Jeannie Motherwell Unlocks the Ghost of the Patricia Marie
Jeannie Motherwell, second generation Provincetown painter, is at the top of her game as she throws red, blue and black acrylics on a wet surface, creating layered textures that call to mind an explosion of pent-up anguish. To this she sparingly adds torn collaged fragments and boat-like hieroglyphs. The result appears as spontaneous and unpredictable as the sea.
For her first solo show at the Lyman-Eyer Gallery, Motherwell has created "Patricia Marie," opening with an artist's reception at 7 p.m. on Friday, Aug. 3, and remaining on view through Aug. 16. Lyman-Eyer is at 432 Commercial St., Provincetown.
Motherwell's restrained, luminous series of close to 20 paintings and collages are both a personal response and a public memorial to the sinking in October 1976 of the Patricia Marie as it headed for home, its hold heavy with scallops. Its captain and all six crewmembers were lost.
The sinking of the Patricia Marie happened early in Motherwell's first winter in Provincetown, and for 30 years the loss haunted her. She was 20-something, fresh out of college and the Art Students League, meeting local, people, dancing at Piggy's, getting around by bike, painting in her studio, after a childhood of dappled East End summers surrounded by an artist family (her father is Robert Motherwell and stepmother Helen Frankenthaler, icons of abstract expressionism), she was on her own, and feeling like a townie.
She had made a friend of dark haired fisherman Bobby Zawalick, one of the younger crew members of the Patricia Marie. She remembers the morning when she passed the Foc'sle (a popular bar in the town center, now the location of the Squealing Pig) headed to the bike trails; there was Zawalick in the door, asking if she'd join him for a beer. After a minute's hesitation shed joined him for a soda. What she remembers is his "smile that lit up the room," and the thick wad of $100 bills in his wallet: "It must have been thousands of dollars; and he said, 'Here I have all this money and I can't even give it away.' When the boat went down, the wallet was the first thing found belonging to Bobby Zawalick."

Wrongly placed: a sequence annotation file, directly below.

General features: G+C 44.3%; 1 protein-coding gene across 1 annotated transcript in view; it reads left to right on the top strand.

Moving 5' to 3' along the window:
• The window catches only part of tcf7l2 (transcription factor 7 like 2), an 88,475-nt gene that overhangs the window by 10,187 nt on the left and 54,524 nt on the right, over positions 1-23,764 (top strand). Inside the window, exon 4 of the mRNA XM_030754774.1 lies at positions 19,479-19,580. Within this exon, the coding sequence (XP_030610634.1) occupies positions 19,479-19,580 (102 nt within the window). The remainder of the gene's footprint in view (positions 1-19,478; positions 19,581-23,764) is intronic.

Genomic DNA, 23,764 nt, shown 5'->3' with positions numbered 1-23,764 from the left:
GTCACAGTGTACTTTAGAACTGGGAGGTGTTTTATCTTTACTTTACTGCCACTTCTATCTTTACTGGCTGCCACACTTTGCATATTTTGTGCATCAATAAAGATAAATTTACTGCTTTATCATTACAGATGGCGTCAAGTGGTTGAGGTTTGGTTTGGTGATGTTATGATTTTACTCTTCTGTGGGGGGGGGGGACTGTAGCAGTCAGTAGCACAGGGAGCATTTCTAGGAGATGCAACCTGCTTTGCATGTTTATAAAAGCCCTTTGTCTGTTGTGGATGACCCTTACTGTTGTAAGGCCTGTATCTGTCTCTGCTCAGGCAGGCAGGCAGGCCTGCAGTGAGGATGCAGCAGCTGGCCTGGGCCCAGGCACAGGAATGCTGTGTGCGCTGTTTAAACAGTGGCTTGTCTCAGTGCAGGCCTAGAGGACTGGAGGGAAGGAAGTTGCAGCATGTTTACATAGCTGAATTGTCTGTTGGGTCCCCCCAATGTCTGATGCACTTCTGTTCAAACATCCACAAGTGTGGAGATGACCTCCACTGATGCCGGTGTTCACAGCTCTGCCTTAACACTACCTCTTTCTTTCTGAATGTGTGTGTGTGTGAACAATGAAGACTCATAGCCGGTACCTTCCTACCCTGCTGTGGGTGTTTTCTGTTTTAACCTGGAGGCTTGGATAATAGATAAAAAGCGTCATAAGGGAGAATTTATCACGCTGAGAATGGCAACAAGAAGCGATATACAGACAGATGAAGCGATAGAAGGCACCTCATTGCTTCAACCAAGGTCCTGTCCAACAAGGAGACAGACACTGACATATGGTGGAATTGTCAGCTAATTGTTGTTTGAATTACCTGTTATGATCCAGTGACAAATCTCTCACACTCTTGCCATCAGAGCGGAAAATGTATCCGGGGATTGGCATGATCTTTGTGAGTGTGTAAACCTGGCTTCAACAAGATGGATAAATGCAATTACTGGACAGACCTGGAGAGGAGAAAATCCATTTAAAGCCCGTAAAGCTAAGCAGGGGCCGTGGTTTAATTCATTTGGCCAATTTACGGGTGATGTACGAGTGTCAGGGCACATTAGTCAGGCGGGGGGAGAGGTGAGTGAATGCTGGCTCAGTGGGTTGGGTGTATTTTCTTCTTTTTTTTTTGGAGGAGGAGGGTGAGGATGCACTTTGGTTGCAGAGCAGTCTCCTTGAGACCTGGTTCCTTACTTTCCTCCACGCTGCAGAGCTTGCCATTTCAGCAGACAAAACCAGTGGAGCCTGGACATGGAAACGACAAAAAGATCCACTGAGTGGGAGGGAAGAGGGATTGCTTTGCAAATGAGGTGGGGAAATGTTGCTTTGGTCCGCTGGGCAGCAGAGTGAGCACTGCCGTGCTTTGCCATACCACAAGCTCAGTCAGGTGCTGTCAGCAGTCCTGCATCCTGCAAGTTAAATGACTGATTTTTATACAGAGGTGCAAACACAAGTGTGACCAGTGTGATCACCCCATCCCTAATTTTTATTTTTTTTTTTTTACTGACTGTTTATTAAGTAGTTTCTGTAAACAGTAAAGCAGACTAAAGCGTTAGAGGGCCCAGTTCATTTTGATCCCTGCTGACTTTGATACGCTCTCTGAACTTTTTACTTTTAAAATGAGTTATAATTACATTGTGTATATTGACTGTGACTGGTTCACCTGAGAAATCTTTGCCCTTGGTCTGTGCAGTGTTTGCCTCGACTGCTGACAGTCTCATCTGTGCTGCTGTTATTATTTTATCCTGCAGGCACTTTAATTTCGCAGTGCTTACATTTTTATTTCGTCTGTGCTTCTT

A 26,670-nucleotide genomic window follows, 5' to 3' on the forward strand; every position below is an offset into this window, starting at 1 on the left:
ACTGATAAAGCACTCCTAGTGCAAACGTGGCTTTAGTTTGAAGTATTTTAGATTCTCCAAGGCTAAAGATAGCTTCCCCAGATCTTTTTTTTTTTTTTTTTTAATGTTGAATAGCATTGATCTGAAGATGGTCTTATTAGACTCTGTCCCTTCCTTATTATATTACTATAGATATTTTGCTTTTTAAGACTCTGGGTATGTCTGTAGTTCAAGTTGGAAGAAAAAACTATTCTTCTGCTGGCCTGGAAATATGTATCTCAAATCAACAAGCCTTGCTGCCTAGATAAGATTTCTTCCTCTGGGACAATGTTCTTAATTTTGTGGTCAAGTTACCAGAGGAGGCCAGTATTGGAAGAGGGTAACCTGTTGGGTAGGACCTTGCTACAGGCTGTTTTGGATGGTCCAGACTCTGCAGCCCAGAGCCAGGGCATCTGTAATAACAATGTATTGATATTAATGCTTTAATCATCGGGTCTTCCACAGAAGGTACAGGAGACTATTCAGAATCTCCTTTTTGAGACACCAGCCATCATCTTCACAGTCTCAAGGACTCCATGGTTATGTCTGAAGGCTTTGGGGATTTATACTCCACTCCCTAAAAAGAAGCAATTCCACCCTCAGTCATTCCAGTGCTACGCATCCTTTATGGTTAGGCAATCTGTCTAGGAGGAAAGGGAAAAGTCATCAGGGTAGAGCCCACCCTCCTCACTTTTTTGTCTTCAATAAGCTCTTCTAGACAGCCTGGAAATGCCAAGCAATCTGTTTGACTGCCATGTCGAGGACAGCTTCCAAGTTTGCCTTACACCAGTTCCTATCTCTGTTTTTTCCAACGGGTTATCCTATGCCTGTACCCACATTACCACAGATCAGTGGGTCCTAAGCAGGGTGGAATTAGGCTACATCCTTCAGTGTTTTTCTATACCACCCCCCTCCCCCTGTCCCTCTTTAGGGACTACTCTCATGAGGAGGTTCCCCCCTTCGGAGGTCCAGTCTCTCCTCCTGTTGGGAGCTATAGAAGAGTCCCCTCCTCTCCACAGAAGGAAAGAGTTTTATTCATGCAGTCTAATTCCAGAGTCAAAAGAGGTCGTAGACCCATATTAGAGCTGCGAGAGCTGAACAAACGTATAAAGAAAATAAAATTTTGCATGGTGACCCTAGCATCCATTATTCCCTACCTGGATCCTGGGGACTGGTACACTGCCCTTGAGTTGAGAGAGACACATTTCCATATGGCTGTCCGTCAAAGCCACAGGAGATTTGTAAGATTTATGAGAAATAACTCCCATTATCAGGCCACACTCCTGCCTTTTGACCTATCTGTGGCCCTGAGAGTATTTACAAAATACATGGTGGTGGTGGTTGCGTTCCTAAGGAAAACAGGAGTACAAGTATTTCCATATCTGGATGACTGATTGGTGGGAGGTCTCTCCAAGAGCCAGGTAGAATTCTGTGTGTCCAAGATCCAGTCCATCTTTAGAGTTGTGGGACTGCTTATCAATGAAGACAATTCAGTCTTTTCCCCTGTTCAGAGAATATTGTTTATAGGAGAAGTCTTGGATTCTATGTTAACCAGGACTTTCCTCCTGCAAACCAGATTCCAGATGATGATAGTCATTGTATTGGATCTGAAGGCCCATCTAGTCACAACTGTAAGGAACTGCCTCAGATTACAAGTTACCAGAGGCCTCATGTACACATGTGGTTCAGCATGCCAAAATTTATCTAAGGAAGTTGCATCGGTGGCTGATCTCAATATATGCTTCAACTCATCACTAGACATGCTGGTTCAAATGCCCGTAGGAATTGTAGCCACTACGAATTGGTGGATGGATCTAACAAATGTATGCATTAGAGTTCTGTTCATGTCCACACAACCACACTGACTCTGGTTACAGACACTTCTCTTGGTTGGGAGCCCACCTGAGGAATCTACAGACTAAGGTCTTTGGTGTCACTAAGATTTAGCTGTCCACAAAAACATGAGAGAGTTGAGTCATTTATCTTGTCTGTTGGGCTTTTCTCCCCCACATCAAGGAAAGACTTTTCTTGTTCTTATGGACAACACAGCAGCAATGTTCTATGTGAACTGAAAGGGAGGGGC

"I was only there for a few minutes," she says, "and when I mentioned that we should get together again soon, he said he'd be going out again early the next morning, and be gone for several days. It gave me a glimpse into his world, the constant coming and going, at sea, at land, the dedication."
Jeannie Motherwell, who will open a show on Friday, is shown here in her studio.
For Motherwell the tragedy was a creative turning point. She mourned along with the community, and as she continued to paint, she located an abstract subject matter that came from her, even though it took several decades to decode the small abstract triangular shapes in her collages. Not the sailboats of her sunny girlhood her friends imagined, or the picturesque draggers lining the wharf, but the ghost of the Patricia Marie. In Motherwell's "Abyss," streaks of loosely applied red washes into a raging black sea. A tornado-like black cloud hovers over in the right corner; as a blue rectangle seems to fall into the sea, the red sky parts slightly to reveal the shape of a white hull barely skimming the horizon line, as if the paint itself is hungry for a miracle.
The abstraction "Center Stage" has the expressive boldness of Chinese calligraphy. Splashes of black that could be boats hug the center of the picture; a torn piece of paper from one of Motherwell's earlier boat paintings forms a third image of a boat tossed by a raging sea. All elements are beautifully balanced, as if to hold the boat aloft even as it is ravaged by the sea. Motherwell thinks that even after she completes the Patricia Marie series, its sudden cataclysm will remain in her work as memory and feeling. She likens her series to her father Robert Motherwell's "Elegy to the Spanish Republic," consisting of hundreds of pieces done in memory of those who fought and died in the Spanish Civil War, a shattering event for Robert Motherwell's generation. "The boat is in my skin," she says. After three decades of trying to name her subject, Motherwell pulled from deep within her core and emerged with her own elegy conveying the unspeakable horror of that day.